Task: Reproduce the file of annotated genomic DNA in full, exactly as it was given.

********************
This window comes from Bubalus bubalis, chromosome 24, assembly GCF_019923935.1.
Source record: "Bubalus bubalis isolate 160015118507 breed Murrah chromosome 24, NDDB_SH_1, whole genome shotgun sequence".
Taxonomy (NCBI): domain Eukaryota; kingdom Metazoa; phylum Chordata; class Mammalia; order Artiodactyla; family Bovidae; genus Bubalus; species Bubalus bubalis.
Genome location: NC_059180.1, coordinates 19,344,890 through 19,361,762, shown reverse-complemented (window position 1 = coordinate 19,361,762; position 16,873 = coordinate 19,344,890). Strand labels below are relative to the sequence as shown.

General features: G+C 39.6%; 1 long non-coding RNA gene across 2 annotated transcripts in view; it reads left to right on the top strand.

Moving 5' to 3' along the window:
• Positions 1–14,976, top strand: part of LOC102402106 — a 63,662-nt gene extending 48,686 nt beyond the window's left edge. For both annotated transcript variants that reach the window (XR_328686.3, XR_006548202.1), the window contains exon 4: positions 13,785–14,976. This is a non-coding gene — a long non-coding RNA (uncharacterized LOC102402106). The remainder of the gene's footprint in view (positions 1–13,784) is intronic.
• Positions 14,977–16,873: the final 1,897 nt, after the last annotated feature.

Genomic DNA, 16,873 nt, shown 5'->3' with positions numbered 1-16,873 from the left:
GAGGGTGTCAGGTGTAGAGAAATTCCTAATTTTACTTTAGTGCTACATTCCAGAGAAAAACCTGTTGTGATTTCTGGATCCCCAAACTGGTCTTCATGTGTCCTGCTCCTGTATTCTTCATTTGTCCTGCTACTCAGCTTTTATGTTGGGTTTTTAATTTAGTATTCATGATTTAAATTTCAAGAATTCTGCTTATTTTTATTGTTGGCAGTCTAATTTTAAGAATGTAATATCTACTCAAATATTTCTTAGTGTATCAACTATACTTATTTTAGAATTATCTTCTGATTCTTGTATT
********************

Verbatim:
This window comes from Bubalus bubalis, chromosome 24, assembly GCF_019923935.1.
Source record: "Bubalus bubalis isolate 160015118507 breed Murrah chromosome 24, NDDB_SH_1, whole genome shotgun sequence".
Taxonomy (NCBI): domain Eukaryota; kingdom Metazoa; phylum Chordata; class Mammalia; order Artiodactyla; family Bovidae; genus Bubalus; species Bubalus bubalis.
Genome location: NC_059180.1, coordinates 19,344,890 through 19,361,762, shown reverse-complemented (window position 1 = coordinate 19,361,762; position 16,873 = coordinate 19,344,890). Strand labels below are relative to the sequence as shown.

General features: G+C 39.6%; 1 long non-coding RNA gene across 2 annotated transcripts in view; it reads left to right on the top strand.

Moving 5' to 3' along the window:
• Positions 1–14,976, top strand: part of LOC102402106 — a 63,662-nt gene extending 48,686 nt beyond the window's left edge. For both annotated transcript variants that reach the window (XR_328686.3, XR_006548202.1), the window contains exon 4: positions 13,785–14,976. This is a non-coding gene — a long non-coding RNA (uncharacterized LOC102402106). The remainder of the gene's footprint in view (positions 1–13,784) is intronic.
• Positions 14,977–16,873: the final 1,897 nt, after the last annotated feature.

Genomic DNA, 16,873 nt, shown 5'->3' with positions numbered 1-16,873 from the left:
GAGGGTGTCAGGTGTAGAGAAATTCCTAATTTTACTTTAGTGCTACATTCCAGAGAAAAACCTGTTGTGATTTCTGGATCCCCAAACTGGTCTTCATGTGTCCTGCTCCTGTATTCTTCATTTGTCCTGCTACTCAGCTTTTATGTTGGGTTTTTAATTTAGTATTCATGATTTAAATTTCAAGAATTCTGCTTATTTTTATTGTTGGCAGTCTAATTTTAAGAATGTAATATCTACTCAAATATTTCTTAGTGTATCAACTATACTTATTTTAGAATTATCTTCTGATTCTTGTATT